What happens when a passionate bicyclist hits parenthood, and all the kid-chauffeuring that parenthood entails? The question isn't personal for me just yet -- I'm not having babies anytime soon -- but as someone who would like to see many more Philadelphians riding bicycles, I think it is very important to address the challenges of biking with kids.
That you will drive your children around in a motorized vehicle is an assumption deeply ingrained in our society. The "minivan mom" is an easily accessed cultural trope, but how many biking moms do you know? For many people, even those who have lived without cars for years before having kids, a family car can feel inevitable.
But some Philadelphia parents are challenging the assumption that the arrival of kids requires a shift away from people-powered transportation. They are part of the vanguard of a nationwide movement to transport tots on bicycles, tricycles, and other contraptions. And they are growing.
Last Saturday, July 20th, the Bicycle Coalition of Greater Philadelphia organized an event for local parents excited about riding with kids. Families rolled up to the Schuylkill Banks meetup point on cargo bikes, bakfietsen (Dutch-style "box bikes"), tricycles, e-assist bikes, traditional bikes with kid seats bolted on, bike trailers, adapted tandems, and more. Some families came on foot or by car, ready to check out the options and go for some test rides. Over the course of several hours, moms and dads (and some enthusiastic children) pointed out the various features of their vehicles, answered questions about age-appropriateness for different setups, discussed where they bought their gear and for how much, and generously allowed test rides along the Schuylkill River Trail. Three bike shops also came out to demo their family-friendly bikes: Fairmount Bicycles, Firth & Wilson Transport Cycles, and Trophy Bikes.
It was the kind of event you expect to hear about happening in Portland -- that bicycle mecca that always seems to be the star of every "bike story" in the news. But it happened right here in Philly.
Diana Owens Steif, the event's organizer, is the Director of Education and Safety at the Bicycle Coalition of Greater Philadelphia. She has a personal interest in the topic: she is due to have her first child in early August. Expressing her enthusiasm after the event, she said, "There are already many parents in Philadelphia bike riding with their families in safe ways... For me, bike riding has been something that makes me happy, gets me from place to place in an efficient way, and keeps me fit. As I am quickly approaching parenthood myself, I cannot wait to share the joy of bicycling with my boy and see the ripple effects it has on him as he grows up." If you want to learn more about the options available for biking with children, I urge you to download the Family Biking Resource Guide she put together for Saturday's event.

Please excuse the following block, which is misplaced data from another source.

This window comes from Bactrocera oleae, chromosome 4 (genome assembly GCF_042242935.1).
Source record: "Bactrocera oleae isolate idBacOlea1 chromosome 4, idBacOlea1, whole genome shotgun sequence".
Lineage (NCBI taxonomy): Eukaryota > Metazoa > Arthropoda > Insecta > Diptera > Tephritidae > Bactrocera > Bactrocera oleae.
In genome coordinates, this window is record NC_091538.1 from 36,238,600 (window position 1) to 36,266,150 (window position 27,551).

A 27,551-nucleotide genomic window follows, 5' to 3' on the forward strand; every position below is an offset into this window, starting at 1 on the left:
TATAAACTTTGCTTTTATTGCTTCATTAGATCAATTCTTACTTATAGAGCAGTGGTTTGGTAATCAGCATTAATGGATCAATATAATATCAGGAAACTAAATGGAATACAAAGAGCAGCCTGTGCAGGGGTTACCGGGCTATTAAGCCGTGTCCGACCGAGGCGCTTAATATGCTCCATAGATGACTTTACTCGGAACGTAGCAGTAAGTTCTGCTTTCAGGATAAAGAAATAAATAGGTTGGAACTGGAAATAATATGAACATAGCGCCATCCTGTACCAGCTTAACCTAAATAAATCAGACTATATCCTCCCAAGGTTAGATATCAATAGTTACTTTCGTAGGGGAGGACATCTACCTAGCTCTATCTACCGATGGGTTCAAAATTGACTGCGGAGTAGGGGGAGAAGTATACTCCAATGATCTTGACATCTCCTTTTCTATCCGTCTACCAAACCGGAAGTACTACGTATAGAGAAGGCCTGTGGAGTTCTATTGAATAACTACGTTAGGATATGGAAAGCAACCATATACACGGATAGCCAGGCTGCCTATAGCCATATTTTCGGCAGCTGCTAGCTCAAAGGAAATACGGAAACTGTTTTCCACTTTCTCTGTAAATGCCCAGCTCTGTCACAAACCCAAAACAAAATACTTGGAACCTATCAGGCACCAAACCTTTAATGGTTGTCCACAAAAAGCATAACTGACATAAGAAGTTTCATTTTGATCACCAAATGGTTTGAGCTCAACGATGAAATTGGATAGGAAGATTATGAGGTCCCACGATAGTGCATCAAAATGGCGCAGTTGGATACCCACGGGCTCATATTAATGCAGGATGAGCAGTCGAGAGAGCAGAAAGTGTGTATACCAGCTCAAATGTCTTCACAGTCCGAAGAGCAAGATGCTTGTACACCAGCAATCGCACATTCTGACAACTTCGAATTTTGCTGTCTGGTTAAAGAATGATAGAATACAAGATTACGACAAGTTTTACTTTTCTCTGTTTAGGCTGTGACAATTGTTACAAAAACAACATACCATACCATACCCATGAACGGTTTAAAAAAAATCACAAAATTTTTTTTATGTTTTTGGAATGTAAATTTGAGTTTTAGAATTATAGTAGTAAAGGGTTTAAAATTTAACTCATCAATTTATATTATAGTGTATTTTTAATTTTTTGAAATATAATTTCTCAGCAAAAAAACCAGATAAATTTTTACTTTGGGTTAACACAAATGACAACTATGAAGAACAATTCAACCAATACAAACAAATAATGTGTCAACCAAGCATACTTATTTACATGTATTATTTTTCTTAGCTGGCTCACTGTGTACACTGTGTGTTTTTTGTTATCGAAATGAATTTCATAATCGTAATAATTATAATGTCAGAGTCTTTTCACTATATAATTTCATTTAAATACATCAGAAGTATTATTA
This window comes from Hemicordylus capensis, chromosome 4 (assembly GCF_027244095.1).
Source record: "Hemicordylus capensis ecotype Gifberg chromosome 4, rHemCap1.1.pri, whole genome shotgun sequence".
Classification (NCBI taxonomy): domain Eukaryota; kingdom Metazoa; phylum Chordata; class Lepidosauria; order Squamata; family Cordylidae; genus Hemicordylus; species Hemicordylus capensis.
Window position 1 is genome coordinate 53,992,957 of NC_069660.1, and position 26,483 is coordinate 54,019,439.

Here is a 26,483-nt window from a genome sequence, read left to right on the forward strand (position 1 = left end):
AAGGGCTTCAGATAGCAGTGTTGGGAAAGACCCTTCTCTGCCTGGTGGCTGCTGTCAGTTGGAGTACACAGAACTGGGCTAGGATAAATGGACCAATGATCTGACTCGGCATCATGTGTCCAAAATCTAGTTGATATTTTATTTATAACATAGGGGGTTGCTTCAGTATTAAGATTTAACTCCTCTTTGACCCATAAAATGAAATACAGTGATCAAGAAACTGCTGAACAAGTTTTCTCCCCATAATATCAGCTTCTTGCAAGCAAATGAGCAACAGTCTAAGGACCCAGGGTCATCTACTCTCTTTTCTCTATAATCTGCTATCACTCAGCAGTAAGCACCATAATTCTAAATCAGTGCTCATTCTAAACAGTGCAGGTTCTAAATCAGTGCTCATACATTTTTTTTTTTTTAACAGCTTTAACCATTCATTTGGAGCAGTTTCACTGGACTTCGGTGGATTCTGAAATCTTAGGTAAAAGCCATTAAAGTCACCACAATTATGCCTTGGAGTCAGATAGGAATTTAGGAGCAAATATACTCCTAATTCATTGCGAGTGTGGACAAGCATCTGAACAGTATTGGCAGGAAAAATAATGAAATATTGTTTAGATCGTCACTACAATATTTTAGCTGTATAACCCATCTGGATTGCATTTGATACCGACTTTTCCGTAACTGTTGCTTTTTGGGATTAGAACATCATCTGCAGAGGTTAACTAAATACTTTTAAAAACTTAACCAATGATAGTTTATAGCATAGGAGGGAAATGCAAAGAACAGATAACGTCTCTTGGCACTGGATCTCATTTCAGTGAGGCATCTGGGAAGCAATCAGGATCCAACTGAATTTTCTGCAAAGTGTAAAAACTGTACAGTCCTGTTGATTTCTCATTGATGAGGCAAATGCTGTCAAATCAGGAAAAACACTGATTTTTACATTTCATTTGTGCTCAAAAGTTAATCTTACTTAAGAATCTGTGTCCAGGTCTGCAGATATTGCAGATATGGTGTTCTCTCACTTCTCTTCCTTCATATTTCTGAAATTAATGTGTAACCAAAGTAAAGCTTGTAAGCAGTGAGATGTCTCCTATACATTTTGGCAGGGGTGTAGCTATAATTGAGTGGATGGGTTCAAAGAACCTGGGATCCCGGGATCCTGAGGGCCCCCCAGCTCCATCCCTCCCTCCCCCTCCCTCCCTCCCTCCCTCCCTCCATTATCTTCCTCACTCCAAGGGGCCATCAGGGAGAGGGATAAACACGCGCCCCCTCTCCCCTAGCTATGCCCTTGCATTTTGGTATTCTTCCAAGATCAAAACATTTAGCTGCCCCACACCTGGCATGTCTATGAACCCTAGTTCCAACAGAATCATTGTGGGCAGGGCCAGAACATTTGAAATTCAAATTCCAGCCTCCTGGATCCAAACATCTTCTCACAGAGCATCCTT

Diana is not the only one in the city organizing around this topic. Every other month, a group called Kidical Mass Philly takes to the streets for a short, family-friendly bike ride. The group's name is a play on "Critical Mass," a controversial and now largely defunct mass bike ride that took place in cities around the world. This version retains some of the same goals -- making the streets safer for bicyclists -- but with a serious cuteness boost. Details of upcoming rides can be found at the Kidical Mass Philly website.
To be at the forefront of the family biking movement isn't easy. Some accuse parents who bike with kids of being irresponsible, of exposing their kids to unnecessary traffic danger. To this, I would say that a car isn't a perfectly safe option for your child either -- all transportation involves some degree of risk. We tend to overestimate the danger of riding bikes and underestimate the danger of driving cars. And you can safely assume that parents who are riding with the most precious possible cargo are among the most careful cyclists on the roads.
Another challenge is cost: the best bikes on the market for toting children are prohibitively expensive to many. While a kid seat that attaches to a bike might only cost a few hundred dollars, fancier trailers and cargo bikes can quickly become investments of thousands of dollars. Still cheap compared to a car, of course, but far from feasible for everyone. As demand for these bikes grow, however, I hope that a decent local market for used options will arise. (After all, kids grow up and start riding their own bikes eventually!)